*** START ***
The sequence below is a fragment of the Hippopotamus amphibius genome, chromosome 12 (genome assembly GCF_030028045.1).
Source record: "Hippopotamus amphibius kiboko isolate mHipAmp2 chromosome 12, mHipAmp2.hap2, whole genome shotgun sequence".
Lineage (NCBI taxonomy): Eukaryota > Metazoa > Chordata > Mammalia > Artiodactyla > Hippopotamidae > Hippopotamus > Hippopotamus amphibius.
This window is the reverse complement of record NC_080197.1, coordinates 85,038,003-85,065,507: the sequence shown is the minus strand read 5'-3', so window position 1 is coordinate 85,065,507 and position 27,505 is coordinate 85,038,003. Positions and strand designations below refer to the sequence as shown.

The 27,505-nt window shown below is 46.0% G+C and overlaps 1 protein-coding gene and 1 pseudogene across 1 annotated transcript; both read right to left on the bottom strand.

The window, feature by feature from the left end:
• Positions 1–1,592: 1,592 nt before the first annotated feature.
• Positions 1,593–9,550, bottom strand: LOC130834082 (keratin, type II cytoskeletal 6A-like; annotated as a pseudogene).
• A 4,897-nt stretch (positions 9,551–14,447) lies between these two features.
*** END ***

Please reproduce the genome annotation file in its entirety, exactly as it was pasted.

The sequence below is a fragment of the Hippopotamus amphibius genome, chromosome 12 (genome assembly GCF_030028045.1).
Source record: "Hippopotamus amphibius kiboko isolate mHipAmp2 chromosome 12, mHipAmp2.hap2, whole genome shotgun sequence".
Lineage (NCBI taxonomy): Eukaryota > Metazoa > Chordata > Mammalia > Artiodactyla > Hippopotamidae > Hippopotamus > Hippopotamus amphibius.
This window is the reverse complement of record NC_080197.1, coordinates 85,038,003-85,065,507: the sequence shown is the minus strand read 5'-3', so window position 1 is coordinate 85,065,507 and position 27,505 is coordinate 85,038,003. Positions and strand designations below refer to the sequence as shown.

The 27,505-nt window shown below is 46.0% G+C and overlaps 1 protein-coding gene and 1 pseudogene across 1 annotated transcript; both read right to left on the bottom strand.

The window, feature by feature from the left end:
• Positions 1–1,592: 1,592 nt before the first annotated feature.
• Positions 1,593–9,550, bottom strand: LOC130834082 (keratin, type II cytoskeletal 6A-like; annotated as a pseudogene).
• A 4,897-nt stretch (positions 9,551–14,447) lies between these two features.